German arms firm paid Zuma

2012-12-09 10:00

Leaked audit report links president to further payments – from another big arms deal beneficiary

A leaked forensic report has for the first time linked President Jacob Zuma to another arms deal beneficiary: German industrial conglomerate MAN Ferrostaal (now called Ferrostaal).

The company was the leading partner in the German consortium that South Africa awarded an R8 billion contract to build three submarines.

A forensic audit report by KPMG into the president’s financial affairs reveals that MAN Ferrostaal paid at least R230 000 for Zuma’s benefit.

This raises new questions about Zuma’s role and influence in the controversial R70 billion arms transaction.

He had previously been linked to a R500 000 per year bribe from French arms company Thales, which was awarded the R1.3 billion tender to provide technology to the navy’s four new corvette ships.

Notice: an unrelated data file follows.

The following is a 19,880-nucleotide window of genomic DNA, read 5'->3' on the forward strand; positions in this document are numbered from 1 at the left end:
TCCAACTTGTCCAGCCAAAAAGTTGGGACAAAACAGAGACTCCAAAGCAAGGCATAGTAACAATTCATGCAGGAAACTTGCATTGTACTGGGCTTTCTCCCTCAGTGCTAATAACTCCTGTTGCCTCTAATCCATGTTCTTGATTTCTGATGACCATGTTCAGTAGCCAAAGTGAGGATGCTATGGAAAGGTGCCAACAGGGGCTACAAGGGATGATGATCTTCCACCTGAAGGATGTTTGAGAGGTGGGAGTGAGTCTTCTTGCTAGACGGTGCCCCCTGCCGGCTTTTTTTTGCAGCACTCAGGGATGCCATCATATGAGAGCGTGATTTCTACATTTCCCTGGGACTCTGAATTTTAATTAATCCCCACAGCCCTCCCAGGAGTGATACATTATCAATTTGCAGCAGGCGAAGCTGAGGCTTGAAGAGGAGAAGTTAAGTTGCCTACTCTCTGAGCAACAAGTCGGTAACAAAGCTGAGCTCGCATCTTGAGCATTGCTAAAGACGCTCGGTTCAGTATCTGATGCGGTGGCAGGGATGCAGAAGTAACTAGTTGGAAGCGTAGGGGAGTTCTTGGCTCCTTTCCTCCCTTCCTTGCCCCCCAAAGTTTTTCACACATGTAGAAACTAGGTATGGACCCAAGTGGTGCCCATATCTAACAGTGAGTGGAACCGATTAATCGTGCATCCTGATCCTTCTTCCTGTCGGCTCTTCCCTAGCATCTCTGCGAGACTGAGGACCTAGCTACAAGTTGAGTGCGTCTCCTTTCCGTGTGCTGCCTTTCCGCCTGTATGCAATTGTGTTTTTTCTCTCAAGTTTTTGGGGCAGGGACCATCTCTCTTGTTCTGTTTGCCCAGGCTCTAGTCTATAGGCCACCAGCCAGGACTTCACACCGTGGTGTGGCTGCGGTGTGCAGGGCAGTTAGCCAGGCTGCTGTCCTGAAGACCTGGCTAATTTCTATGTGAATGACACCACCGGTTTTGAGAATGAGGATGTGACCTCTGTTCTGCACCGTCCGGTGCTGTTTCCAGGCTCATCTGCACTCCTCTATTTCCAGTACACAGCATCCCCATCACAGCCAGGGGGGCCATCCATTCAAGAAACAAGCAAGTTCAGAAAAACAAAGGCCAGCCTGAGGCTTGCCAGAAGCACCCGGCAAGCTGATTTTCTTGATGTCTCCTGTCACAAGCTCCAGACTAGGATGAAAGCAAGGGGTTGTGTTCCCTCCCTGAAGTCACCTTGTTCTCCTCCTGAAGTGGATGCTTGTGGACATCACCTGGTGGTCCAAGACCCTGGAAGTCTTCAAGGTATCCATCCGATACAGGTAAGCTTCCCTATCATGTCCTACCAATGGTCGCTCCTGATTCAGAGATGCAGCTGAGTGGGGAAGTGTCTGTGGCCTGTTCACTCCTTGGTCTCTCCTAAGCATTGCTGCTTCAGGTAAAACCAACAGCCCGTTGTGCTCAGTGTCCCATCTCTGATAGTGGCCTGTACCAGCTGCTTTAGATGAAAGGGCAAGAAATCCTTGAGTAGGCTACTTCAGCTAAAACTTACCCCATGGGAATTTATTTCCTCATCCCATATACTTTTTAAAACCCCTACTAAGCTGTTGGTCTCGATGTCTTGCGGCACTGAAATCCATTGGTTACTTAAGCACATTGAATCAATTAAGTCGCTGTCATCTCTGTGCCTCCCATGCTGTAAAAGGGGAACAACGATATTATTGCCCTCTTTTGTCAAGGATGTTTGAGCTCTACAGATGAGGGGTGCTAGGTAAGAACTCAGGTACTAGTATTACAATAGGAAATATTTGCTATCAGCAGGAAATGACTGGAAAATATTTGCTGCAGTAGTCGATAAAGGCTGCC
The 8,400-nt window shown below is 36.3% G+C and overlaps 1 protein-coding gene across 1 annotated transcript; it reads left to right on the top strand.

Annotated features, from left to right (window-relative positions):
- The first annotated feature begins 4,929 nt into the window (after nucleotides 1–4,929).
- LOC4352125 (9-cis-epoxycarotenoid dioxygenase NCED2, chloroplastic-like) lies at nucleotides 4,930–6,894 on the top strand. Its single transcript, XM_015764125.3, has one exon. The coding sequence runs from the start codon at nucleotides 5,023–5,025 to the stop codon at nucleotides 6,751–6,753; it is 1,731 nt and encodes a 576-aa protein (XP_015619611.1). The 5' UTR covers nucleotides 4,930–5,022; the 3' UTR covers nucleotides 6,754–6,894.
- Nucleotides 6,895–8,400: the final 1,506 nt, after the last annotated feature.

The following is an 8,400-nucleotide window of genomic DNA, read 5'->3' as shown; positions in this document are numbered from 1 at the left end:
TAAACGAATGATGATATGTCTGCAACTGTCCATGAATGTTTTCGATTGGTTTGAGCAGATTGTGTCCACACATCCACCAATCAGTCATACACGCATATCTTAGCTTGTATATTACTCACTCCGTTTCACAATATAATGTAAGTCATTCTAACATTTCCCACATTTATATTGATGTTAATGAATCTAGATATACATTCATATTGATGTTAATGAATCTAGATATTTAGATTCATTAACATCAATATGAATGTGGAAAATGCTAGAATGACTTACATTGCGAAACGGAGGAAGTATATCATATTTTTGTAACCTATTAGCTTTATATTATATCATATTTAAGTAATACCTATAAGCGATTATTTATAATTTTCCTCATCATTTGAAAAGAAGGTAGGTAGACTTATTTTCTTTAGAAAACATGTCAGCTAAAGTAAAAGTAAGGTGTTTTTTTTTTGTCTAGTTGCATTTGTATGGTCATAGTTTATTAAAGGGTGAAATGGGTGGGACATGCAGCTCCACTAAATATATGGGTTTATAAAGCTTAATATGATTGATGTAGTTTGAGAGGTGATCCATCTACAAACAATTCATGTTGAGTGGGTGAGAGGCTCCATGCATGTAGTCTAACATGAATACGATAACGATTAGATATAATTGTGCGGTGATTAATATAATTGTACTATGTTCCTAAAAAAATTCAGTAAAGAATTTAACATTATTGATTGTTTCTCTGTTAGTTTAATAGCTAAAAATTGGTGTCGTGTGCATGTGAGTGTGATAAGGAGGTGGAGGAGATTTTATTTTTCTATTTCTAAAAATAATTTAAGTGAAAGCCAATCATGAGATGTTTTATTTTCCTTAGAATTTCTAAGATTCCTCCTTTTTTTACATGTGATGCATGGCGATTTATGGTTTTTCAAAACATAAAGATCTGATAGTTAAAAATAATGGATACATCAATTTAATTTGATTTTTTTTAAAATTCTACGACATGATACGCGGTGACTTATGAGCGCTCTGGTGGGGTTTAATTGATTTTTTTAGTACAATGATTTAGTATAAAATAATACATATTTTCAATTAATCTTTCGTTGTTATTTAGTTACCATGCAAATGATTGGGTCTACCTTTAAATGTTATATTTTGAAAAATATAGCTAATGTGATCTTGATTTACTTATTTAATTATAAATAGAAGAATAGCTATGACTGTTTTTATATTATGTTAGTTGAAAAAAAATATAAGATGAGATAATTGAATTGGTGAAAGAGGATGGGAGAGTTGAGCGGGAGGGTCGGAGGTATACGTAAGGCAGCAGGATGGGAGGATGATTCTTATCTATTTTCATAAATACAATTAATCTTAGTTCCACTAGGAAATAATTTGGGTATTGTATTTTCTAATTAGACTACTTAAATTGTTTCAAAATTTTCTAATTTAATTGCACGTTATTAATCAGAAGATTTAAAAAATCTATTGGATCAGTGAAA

Judge Hilary Squires found that part of the Thales money paid for the initial construction of Zuma’s Nkandla compound.

On Friday, the Mail & Guardian published the full, previously unreleased KPMG report, dated 2006, on its website.

The report is broadly based on the case that sunk Schabir Shaik, Zuma’s former financial adviser, but contains updated details about Zuma’s income and expenditure.

The most controversial revelations in the report are the MAN Ferrostaal payments and a R1 million deposit former president Nelson Mandela made into Zuma’s account shortly after Zuma was fired as deputy president in 2005.

The audit, done for the shelved corruption charges against him, details the chaotic state of Zuma’s personal finances and includes revelations about R230 280 paid by Ferrostaal, ostensibly to finance a Mitsubishi

Pajero 4x4 for Zuma’s children’s trust.

At the time, the lease account for the 4x4 was hopelessly in arrears.

The audit details two payments of R115 140 each, made on May 4 2005 and July 5 2005, respectively, to a company called South to South (Pty) Ltd, of which Zuma’s attorney at the time, Julie Mahomed, was the sole director.